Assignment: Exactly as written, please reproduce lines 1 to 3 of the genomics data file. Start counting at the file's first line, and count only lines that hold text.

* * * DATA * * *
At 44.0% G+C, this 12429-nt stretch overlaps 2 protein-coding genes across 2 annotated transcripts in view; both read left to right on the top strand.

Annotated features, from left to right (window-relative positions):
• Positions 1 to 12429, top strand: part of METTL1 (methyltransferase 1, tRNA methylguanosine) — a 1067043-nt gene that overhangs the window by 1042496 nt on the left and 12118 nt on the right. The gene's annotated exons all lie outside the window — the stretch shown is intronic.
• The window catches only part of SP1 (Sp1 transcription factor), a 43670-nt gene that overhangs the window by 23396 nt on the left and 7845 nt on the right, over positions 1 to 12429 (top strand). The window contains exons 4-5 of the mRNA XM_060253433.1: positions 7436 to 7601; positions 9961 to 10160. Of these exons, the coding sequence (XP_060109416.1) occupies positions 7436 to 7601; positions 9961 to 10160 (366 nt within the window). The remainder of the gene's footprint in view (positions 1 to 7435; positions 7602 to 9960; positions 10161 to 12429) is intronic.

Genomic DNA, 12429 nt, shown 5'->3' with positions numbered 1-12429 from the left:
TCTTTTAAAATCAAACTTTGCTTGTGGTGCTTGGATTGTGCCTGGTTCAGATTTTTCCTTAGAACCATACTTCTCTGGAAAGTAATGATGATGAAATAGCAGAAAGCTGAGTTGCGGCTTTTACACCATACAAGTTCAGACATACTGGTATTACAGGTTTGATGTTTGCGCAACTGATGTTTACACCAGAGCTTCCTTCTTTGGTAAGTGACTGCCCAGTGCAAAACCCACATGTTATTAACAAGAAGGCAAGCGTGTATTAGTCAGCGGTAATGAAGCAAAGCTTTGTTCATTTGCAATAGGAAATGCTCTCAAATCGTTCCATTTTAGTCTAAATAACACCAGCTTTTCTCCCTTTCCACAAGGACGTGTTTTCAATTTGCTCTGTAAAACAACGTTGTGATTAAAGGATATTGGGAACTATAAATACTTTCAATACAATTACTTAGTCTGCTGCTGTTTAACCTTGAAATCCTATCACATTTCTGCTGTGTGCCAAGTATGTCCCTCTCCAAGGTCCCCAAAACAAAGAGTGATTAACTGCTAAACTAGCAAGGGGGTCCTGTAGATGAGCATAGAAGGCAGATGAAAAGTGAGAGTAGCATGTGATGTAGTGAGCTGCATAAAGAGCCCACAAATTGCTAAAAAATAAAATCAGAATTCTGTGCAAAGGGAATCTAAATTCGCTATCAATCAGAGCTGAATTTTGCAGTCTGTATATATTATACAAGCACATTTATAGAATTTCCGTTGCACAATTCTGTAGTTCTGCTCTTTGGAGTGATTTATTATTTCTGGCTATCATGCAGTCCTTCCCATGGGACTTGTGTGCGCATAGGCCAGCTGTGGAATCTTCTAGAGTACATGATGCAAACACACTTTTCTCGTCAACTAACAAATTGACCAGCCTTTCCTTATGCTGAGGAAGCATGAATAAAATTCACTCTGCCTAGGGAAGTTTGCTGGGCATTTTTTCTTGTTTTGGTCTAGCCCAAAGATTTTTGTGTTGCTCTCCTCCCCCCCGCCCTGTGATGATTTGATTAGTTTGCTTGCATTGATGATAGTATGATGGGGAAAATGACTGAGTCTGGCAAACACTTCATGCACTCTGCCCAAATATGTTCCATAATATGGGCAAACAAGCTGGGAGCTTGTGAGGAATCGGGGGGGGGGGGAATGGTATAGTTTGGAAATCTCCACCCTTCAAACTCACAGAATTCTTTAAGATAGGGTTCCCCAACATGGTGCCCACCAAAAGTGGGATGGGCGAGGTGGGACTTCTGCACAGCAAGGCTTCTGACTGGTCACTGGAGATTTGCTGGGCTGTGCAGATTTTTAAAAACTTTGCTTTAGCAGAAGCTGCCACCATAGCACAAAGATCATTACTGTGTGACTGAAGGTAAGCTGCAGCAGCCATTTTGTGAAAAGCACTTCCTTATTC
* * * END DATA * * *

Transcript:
At 44.0% G+C, this 12429-nt stretch overlaps 2 protein-coding genes across 2 annotated transcripts in view; both read left to right on the top strand.

Annotated features, from left to right (window-relative positions):
• Positions 1 to 12429, top strand: part of METTL1 (methyltransferase 1, tRNA methylguanosine) — a 1067043-nt gene that overhangs the window by 1042496 nt on the left and 12118 nt on the right. The gene's annotated exons all lie outside the window — the stretch shown is intronic.